There is no risk of Malaria in Chile, the Falkland Islands, and Uruguay.

Tropical South America:
Your risk of malaria may be high in these countries, including some cities. Travelers to malaria-risk areas, including infants, children, and former residents of South America, should take an antimalarial drug.

Travelers to Bolivia, Brazil, Colombia, Ecuador, French Guiana, Guyana, Peru, Suriname, Paraguay and Venezuela should take antimalarial drugs.

Yellow Fever:

Sub Tropical South America:
Yellow Fever is present only in the northeastern forest areas of Argentina in this region. A certificate of Yellow Fever vaccination may be required for entry into certain countries in the region if you have visited endemic areas in South or Central America, Trinidad & Tobago, or sub-Saharan Africa.

Tropical South America:
Yellow Fever is present in this region and vaccination is recommended if you travel to the endemic zones. A certificate of Yellow Fever vaccination may be required for entry into certain countries if you have visited an endemic area.

Food and Waterborne Diseases:
Make sure your food and drinking water are safe. Food and waterborne diseases are the primary cause of illness in travelers. Travelers' Diarrhea can be caused by viruses, bacteria, or parasites, which are found throughout Sub Tropical South America and Tropical South America and can contaminate food or water. Infections may cause diarrhea and vomiting (E. coli, Salmonella, Cholera, and Parasites), fever (Typhoid Fever and Toxoplasmosis), or liver damage (Hepatitis).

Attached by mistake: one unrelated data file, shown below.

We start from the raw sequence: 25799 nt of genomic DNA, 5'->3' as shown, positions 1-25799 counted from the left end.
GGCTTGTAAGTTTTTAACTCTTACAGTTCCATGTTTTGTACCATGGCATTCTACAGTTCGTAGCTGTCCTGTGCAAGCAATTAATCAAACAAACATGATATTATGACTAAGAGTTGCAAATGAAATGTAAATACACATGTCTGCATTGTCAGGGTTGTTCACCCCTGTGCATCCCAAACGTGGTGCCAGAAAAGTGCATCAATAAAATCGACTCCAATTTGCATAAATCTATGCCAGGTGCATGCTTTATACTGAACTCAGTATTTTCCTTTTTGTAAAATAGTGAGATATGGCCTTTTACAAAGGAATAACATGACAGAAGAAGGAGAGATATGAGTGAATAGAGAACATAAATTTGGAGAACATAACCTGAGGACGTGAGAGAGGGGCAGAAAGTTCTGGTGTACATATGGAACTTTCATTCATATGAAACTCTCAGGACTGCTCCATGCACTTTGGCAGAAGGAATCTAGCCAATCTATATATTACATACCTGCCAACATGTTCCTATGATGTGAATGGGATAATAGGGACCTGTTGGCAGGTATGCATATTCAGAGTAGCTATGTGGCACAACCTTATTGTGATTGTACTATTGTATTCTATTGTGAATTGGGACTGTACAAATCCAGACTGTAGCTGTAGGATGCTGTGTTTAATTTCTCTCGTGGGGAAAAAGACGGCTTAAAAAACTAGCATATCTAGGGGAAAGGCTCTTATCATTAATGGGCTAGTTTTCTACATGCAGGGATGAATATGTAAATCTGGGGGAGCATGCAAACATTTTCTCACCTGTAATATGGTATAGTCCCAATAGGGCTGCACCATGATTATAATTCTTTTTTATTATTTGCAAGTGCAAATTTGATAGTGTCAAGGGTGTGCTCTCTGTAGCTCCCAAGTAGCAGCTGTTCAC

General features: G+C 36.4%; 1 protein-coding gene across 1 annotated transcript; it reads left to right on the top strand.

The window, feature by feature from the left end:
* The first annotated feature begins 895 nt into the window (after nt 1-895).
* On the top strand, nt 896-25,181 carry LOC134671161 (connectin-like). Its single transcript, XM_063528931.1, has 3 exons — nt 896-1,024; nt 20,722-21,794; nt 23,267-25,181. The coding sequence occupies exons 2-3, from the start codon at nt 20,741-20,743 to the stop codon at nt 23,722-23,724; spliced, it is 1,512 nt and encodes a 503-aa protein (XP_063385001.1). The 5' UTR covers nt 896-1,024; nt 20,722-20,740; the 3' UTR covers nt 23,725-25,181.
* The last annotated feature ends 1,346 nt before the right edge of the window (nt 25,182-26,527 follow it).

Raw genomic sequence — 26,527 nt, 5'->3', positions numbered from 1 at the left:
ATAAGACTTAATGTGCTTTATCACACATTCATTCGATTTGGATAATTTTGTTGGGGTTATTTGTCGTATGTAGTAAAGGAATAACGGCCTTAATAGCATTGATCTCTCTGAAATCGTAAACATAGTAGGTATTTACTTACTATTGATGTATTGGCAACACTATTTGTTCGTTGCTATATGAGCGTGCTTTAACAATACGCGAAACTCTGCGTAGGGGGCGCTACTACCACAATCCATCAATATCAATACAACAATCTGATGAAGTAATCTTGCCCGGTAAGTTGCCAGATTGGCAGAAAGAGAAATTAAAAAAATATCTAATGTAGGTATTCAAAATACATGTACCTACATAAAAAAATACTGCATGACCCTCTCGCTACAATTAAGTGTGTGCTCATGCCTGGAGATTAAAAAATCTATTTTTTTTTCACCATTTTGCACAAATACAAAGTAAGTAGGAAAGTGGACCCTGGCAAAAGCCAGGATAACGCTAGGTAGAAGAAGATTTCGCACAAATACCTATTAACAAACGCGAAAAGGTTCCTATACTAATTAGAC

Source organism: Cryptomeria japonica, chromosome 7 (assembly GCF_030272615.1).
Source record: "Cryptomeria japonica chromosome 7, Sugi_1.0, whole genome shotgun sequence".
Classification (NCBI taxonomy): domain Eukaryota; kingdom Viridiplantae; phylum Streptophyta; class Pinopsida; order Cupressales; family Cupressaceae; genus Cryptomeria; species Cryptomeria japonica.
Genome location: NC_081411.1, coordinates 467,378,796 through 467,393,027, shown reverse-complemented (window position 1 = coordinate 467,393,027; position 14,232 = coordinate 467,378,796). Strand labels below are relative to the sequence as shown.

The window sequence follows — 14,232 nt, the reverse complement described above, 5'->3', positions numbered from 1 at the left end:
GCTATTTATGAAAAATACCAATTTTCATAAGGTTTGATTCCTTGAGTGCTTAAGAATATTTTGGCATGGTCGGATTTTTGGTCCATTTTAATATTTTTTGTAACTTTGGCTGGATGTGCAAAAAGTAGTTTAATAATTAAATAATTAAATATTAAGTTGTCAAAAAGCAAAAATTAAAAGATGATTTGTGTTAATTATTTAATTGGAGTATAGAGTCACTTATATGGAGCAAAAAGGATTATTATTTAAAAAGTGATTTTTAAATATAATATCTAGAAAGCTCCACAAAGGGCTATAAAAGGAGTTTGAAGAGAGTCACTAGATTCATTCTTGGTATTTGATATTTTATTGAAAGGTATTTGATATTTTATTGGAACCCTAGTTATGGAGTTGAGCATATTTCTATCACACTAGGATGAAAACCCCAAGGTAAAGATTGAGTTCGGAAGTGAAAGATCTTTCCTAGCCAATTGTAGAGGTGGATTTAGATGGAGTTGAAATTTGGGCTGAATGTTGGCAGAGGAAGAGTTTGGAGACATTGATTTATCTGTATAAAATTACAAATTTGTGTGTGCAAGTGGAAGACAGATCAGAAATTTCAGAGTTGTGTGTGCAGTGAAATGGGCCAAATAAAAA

Other Disease Risks:

Sub Tropical South America:
Dengue, American Trypanosomiasis (Chagas Disease), and Leishmaniasis are diseases carried by insects that also occur in this region. In 2002, locally transmitted cases of Dengue Fever occurred for the first time in Chile on Easter Island. Protecting yourself against insect bites will help to prevent these diseases. Rodent-borne Hantavirus Pulmonary Syndrome has been identified in the north-central and southwestern regions of Argentina and in Chile.

Tropical South America:
Dengue, Filariasis, Leishmaniasis, Onchocerciasis, and American Trypanosomiasis (Chagas Disease) are other diseases carried by insects that also occur in this region. Epidemics of Viral Encephalitis and Dengue Fever occur in some countries in this area. Bartonellosis, or Oroya Fever (a sand fly-borne disease), occurs in arid river valleys on the western slopes of the Andes up to 3,000 meters (9,842 feet). Louse-Borne Typhus, a rickettsial infection is often found in mountain areas of Colombia and Peru. Protecting yourself against insect bites will help to prevent these diseases.

Schistosomiasis, a parasitic infection that can be contracted in fresh water in this region, is found in Brazil, Suriname, and north-central Venezuela. Do not swim in fresh water (except in well-chlorinated swimming pools) in these countries.